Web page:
Site Gallery Symposium: On Display: artists & shops – 12 February 2010
To coincide with the exhibition French & Mottershead – The SHOPS Project, Site Gallery is organised a symposium exploring the materiality of shops and shopping.
Invited speakers include
Sylvie Fleury, artist
Christine Hill, artist
French & Mottershead, artists
Jaspar Joseph-Lester , artist
James Heartfield, writer and lecturer
Peter Jackson, Professor of Human Geography, University of Sheffield
Bill Brown, Professor of English, University of Chicago
Nancy Cox and Karin Dannehl, University of Wolverhampton
The symposium will examine a range of shopping experiences, seeking to capture changing relationships of visual spectacle, display, performance, taste and distinction, excess and restraint, exchange, community and morality.
Chaired by artist Becky Shaw.
Fri 12 February
10.30am – 5pm
A series of presentations, skype interviews and discussions
Advance bookings only. Contact firstname.lastname@example.org or call 0114 281 2077.
In 1965, Georges Perec wrote ‘Things: a Story of the Sixties’, a damning tale about a couple living to shop, to accumulate objects and a lifestyle to mark their social distinction. As the title conveys, in Sylvie and Jérôme’s story lies a cautionary tale synonymous with the development of consumption in the 1960s.
‘whitewashed walls were indispensable, dark brown carpeting a necessity, which could be replaced only by a mosaic of antiquated floor tiles of different kinds; exposed beams were obligatory, and little internal staircases, real fireplaces with a fire burning, rustic (or even better) Provençal furniture were highly recommended. These conversions, which were spreading across Paris and affecting, indiscriminately, bookshops, art galleries, haberdashers’, novelty and furniture stores, and even grocer’s shops (it was not uncommon to see a formerly down-at-heel corner-shop grocer turn into a Cheese Consultant complete with a blue apron giving him a very expert air, and his shop acquire roof-beams and straw decking…) such conversions, therefore, brought more or less legitimately in their wake a rise in prices such that the purchase of a raw-wool, hand-printed dress, or a cashmere twinset woven by a blind Orkney crofter (exclusive genuine vegetable-dyed hand-spun hand-woven) or of a sumptuous jerseywool and leather jacket (for weekend wear, for hunting, for driving) proved permanently impossible.’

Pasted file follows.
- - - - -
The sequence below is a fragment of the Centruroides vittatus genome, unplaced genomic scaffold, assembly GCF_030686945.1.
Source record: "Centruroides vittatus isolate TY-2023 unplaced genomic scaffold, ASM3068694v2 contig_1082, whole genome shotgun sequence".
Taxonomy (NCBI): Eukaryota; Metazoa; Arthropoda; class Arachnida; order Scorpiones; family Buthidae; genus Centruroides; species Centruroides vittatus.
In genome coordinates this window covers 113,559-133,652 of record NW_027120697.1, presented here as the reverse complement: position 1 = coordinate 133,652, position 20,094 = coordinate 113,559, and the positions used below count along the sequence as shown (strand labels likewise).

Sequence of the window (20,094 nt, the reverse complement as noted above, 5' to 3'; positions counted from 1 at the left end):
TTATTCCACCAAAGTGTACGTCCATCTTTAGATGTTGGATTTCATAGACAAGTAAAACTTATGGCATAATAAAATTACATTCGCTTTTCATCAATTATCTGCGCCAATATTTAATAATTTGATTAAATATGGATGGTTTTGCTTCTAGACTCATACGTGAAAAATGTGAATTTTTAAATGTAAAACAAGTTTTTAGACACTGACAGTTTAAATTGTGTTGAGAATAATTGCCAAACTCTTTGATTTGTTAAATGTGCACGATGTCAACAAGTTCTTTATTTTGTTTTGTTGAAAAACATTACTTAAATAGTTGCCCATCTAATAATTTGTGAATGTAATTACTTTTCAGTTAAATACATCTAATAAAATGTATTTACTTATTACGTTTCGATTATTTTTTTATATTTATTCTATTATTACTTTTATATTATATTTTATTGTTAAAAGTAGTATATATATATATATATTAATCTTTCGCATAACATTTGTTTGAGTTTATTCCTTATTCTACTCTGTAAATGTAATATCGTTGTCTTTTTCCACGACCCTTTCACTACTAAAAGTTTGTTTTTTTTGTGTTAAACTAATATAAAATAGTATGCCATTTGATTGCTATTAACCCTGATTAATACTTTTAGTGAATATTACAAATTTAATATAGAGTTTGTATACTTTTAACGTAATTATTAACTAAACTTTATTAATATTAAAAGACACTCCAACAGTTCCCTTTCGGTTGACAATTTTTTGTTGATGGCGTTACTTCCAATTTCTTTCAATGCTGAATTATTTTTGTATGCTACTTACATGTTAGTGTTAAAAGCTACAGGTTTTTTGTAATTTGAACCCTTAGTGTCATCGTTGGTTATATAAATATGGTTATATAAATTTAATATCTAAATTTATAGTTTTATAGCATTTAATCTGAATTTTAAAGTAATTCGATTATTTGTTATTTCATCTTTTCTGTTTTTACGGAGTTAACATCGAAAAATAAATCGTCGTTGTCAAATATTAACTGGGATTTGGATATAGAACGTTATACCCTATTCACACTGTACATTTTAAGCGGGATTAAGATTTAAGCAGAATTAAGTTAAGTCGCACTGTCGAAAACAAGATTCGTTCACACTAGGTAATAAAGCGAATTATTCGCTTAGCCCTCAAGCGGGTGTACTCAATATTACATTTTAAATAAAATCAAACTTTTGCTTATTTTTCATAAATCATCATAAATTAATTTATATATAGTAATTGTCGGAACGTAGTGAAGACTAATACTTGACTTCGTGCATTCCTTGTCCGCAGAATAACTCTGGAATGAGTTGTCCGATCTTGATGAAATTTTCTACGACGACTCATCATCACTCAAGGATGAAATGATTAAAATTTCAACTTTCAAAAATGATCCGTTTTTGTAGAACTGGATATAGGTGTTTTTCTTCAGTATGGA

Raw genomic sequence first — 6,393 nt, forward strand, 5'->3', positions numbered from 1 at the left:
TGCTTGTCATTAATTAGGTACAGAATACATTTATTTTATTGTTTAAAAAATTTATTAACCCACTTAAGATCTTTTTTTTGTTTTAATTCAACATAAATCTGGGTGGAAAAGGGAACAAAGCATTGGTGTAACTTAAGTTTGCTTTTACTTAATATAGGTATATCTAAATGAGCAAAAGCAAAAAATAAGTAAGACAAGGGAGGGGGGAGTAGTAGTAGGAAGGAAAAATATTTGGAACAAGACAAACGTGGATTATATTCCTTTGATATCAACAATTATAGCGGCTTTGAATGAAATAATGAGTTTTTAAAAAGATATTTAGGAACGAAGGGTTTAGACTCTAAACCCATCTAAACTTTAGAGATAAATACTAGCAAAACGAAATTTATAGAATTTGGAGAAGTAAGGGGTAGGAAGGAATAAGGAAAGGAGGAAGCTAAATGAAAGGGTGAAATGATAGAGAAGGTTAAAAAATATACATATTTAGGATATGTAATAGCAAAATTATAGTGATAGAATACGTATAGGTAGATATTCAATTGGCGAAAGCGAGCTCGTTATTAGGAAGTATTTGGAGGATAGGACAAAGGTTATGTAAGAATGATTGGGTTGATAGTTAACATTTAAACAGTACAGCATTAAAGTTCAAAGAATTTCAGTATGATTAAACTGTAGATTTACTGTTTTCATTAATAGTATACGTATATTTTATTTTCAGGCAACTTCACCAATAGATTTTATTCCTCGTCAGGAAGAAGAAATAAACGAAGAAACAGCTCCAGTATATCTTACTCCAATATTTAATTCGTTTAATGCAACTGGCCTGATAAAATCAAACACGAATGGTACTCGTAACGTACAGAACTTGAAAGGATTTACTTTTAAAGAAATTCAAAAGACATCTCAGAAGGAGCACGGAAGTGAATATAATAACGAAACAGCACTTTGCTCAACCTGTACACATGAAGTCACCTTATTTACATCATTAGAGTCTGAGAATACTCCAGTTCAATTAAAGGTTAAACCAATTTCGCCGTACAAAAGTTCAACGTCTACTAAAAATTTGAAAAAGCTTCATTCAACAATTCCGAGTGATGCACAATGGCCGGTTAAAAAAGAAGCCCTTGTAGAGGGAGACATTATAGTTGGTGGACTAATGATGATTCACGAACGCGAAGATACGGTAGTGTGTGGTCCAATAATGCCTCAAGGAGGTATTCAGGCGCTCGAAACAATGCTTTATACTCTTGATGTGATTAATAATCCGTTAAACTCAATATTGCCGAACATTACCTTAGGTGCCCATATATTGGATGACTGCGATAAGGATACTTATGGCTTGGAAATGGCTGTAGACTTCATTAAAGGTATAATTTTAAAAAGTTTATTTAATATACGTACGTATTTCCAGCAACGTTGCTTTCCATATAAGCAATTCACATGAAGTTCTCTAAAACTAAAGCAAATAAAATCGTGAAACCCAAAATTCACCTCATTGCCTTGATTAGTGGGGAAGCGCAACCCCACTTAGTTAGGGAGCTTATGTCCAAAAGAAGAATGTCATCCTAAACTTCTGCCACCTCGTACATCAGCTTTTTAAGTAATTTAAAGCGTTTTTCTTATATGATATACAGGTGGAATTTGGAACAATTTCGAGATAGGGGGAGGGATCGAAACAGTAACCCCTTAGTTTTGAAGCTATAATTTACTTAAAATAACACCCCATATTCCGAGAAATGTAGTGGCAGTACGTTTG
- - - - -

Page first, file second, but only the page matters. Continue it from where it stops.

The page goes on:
Since the 1960s much has changed, but in this excerpt we find a surprisingly familiar concoction of minimalist aesthetics, taste, ‘shabby-chic’, conscience shopping, exoticism, and the significance of the small and selective, as opposed to the large and generic. This description, written in 1965, seems a logical precursor to ethical consumption, and shopping as a moral tool. To understand how these issues are embedded in our contemporary experience, the symposium will bring together five artists whose practices explore different types of shopping, from fashion boutique, to mall, to supermarket, thriftshop and cornershop. These presentations will be paired with contributions from researchers in other fields, including geography, literature and history, as a means to draw out connections and new observations. Examining past experiences of shopping will be a key aid to examining the present.